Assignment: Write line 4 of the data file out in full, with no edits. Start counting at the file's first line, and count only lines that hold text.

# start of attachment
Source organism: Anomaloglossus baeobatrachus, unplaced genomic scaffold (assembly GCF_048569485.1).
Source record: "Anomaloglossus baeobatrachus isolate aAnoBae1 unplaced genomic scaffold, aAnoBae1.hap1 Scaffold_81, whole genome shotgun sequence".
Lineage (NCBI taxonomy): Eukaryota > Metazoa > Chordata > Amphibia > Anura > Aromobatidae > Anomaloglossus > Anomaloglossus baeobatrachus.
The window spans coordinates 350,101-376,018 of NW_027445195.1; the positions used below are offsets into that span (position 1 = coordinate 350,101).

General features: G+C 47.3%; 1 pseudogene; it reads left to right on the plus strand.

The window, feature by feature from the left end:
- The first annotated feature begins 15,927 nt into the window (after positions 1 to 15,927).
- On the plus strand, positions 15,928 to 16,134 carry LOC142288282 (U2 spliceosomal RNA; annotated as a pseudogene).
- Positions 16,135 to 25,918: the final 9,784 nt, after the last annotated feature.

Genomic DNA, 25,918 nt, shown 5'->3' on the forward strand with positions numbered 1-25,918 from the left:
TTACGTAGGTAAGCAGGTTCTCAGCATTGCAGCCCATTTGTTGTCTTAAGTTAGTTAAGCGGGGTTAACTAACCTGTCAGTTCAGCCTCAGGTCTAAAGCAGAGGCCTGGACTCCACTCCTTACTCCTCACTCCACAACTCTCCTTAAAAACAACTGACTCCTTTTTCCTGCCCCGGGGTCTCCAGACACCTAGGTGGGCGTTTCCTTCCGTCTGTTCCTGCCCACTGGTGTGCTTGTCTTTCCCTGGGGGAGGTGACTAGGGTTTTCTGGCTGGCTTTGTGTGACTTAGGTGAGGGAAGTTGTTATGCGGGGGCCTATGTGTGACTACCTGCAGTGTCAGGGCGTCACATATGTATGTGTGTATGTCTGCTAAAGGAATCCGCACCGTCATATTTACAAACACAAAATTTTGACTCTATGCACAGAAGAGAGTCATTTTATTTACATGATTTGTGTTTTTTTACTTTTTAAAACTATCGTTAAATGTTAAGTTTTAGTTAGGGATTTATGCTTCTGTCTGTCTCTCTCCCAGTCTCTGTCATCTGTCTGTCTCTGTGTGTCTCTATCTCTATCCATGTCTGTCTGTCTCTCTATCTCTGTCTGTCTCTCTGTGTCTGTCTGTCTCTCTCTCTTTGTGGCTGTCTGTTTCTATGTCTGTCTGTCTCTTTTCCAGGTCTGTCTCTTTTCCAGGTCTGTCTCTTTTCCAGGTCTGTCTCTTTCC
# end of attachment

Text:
The window spans coordinates 350,101-376,018 of NW_027445195.1; the positions used below are offsets into that span (position 1 = coordinate 350,101).